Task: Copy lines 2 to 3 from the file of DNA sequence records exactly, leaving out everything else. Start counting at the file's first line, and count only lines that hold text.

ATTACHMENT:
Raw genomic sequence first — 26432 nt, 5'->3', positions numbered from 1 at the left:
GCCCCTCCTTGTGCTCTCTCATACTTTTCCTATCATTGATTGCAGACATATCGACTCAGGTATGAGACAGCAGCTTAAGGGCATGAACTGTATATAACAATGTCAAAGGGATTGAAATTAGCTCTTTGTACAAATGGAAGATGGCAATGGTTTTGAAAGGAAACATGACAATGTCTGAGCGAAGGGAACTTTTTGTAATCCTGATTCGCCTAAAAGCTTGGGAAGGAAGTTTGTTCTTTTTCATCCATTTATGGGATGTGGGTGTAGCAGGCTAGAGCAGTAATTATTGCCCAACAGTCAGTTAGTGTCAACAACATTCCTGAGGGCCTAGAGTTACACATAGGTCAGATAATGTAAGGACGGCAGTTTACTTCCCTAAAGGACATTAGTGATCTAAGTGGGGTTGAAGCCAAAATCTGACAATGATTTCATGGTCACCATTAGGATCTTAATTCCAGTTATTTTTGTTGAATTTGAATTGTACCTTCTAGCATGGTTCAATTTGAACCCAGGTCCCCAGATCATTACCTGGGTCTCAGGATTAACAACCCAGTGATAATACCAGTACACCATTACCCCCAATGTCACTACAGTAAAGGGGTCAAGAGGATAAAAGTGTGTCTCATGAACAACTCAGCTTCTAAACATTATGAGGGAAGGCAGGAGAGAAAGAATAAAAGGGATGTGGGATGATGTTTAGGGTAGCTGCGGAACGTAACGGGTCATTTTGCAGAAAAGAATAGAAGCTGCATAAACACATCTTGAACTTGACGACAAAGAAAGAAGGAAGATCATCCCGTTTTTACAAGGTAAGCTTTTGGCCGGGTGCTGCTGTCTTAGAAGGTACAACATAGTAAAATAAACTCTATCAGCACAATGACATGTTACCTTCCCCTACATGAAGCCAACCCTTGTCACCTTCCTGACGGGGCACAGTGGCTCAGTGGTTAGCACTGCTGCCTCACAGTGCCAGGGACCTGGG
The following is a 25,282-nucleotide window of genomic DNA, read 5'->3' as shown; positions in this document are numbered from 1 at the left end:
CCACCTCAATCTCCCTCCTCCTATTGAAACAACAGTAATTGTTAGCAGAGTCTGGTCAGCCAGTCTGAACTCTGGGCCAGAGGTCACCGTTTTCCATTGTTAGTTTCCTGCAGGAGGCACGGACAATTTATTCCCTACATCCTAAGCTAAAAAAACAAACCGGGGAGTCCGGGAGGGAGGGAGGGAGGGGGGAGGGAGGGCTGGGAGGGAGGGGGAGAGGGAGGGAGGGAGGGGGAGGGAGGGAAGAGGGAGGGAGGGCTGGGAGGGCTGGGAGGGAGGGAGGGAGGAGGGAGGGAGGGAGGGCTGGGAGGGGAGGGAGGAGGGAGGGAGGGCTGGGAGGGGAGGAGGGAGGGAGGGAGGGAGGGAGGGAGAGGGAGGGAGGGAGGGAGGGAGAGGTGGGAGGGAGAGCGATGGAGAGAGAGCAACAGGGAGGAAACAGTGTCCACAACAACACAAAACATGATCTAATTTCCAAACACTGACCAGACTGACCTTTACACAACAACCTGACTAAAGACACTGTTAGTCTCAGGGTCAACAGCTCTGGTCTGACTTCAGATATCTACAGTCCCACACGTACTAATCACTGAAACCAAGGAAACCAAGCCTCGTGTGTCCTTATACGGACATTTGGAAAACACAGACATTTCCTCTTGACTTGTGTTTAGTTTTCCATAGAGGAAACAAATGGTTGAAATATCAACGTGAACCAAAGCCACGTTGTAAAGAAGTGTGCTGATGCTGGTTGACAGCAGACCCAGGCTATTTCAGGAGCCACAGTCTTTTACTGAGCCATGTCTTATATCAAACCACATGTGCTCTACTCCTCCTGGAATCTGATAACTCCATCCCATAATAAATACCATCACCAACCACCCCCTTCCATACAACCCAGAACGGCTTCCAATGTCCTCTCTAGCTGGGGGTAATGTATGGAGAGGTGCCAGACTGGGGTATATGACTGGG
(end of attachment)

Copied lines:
GCCCCTCCTTGTGCTCTCTCATACTTTTCCTATCATTGATTGCAGACATATCGACTCAGGTATGAGACAGCAGCTTAAGGGCATGAACTGTATATAACAATGTCAAAGGGATTGAAATTAGCTCTTTGTACAAATGGAAGATGGCAATGGTTTTGAAAGGAAACATGACAATGTCTGAGCGAAGGGAACTTTTTGTAATCCTGATTCGCCTAAAAGCTTGGGAAGGAAGTTTGTTCTTTTTCATCCATTTATGGGATGTGGGTGTAGCAGGCTAGAGCAGTAATTATTGCCCAACAGTCAGTTAGTGTCAACAACATTCCTGAGGGCCTAGAGTTACACATAGGTCAGATAATGTAAGGACGGCAGTTTACTTCCCTAAAGGACATTAGTGATCTAAGTGGGGTTGAAGCCAAAATCTGACAATGATTTCATGGTCACCATTAGGATCTTAATTCCAGTTATTTTTGTTGAATTTGAATTGTACCTTCTAGCATGGTTCAATTTGAACCCAGGTCCCCAGATCATTACCTGGGTCTCAGGATTAACAACCCAGTGATAATACCAGTACACCATTACCCCCAATGTCACTACAGTAAAGGGGTCAAGAGGATAAAAGTGTGTCTCATGAACAACTCAGCTTCTAAACATTATGAGGGAAGGCAGGAGAGAAAGAATAAAAGGGATGTGGGATGATGTTTAGGGTAGCTGCGGAACGTAACGGGTCATTTTGCAGAAAAGAATAGAAGCTGCATAAACACATCTTGAACTTGACGACAAAGAAAGAAGGAAGATCATCCCGTTTTTACAAGGTAAGCTTTTGGCCGGGTGCTGCTGTCTTAGAAGGTACAACATAGTAAAATAAACTCTATCAGCACAATGACATGTTACCTTCCCCTACATGAAGCCAACCCTTGTCACCTTCCTGACGGGGCACAGTGGCTCAGTGGTTAGCACTGCTGCCTCACAGTGCCAGGGACCTGGG
The following is a 25,282-nucleotide window of genomic DNA, read 5'->3' as shown; positions in this document are numbered from 1 at the left end: